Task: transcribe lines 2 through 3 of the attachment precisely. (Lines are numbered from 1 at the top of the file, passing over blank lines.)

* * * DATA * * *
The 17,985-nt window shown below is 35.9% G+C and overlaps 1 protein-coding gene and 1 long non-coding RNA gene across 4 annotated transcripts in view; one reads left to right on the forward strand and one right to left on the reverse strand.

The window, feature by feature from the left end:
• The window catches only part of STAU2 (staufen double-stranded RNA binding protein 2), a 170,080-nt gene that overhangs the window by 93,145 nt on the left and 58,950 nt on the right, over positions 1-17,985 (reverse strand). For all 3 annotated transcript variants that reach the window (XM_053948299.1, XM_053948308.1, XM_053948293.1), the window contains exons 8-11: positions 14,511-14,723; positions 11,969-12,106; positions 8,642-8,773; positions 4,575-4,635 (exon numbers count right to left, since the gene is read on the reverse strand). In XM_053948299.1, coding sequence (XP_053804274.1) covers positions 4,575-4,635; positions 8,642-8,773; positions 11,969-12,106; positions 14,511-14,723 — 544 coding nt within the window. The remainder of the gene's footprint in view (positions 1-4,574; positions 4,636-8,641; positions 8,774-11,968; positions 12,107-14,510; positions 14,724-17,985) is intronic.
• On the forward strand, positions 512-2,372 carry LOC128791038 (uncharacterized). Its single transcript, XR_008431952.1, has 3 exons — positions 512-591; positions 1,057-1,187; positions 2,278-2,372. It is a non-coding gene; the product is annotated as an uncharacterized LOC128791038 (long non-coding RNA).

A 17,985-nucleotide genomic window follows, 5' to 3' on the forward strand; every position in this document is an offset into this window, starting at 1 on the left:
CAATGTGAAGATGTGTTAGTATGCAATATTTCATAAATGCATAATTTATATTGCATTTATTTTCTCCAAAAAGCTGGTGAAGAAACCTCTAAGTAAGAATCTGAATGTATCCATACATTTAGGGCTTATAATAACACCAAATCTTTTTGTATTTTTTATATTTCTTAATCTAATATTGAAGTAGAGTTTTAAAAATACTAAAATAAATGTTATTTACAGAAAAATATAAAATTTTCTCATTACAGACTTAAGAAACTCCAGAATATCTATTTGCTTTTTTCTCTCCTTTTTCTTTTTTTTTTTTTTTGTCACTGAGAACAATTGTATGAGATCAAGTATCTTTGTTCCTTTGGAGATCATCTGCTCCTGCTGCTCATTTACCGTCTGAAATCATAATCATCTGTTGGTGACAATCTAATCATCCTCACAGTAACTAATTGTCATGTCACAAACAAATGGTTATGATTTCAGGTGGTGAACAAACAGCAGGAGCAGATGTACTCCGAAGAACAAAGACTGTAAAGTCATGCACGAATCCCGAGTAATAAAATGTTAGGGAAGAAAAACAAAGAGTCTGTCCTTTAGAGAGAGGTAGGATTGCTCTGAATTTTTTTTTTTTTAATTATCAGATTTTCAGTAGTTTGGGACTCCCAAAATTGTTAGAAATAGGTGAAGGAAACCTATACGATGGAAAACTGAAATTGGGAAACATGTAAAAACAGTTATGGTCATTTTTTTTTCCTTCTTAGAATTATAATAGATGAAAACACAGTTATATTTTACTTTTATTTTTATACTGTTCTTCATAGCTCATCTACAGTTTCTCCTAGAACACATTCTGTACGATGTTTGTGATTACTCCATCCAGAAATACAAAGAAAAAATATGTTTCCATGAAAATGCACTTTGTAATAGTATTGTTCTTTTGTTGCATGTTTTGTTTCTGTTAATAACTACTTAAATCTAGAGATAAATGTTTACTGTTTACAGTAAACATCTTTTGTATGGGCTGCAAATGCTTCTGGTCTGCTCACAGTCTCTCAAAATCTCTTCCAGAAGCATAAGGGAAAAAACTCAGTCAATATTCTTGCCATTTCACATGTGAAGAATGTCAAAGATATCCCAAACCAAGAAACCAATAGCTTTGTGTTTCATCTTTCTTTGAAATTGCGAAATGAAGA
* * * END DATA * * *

The window, feature by feature from the left end:
• The window catches only part of STAU2 (staufen double-stranded RNA binding protein 2), a 170,080-nt gene that overhangs the window by 93,145 nt on the left and 58,950 nt on the right, over positions 1-17,985 (reverse strand). For all 3 annotated transcript variants that reach the window (XM_053948299.1, XM_053948308.1, XM_053948293.1), the window contains exons 8-11: positions 14,511-14,723; positions 11,969-12,106; positions 8,642-8,773; positions 4,575-4,635 (exon numbers count right to left, since the gene is read on the reverse strand). In XM_053948299.1, coding sequence (XP_053804274.1) covers positions 4,575-4,635; positions 8,642-8,773; positions 11,969-12,106; positions 14,511-14,723 — 544 coding nt within the window. The remainder of the gene's footprint in view (positions 1-4,574; positions 4,636-8,641; positions 8,774-11,968; positions 12,107-14,510; positions 14,724-17,985) is intronic.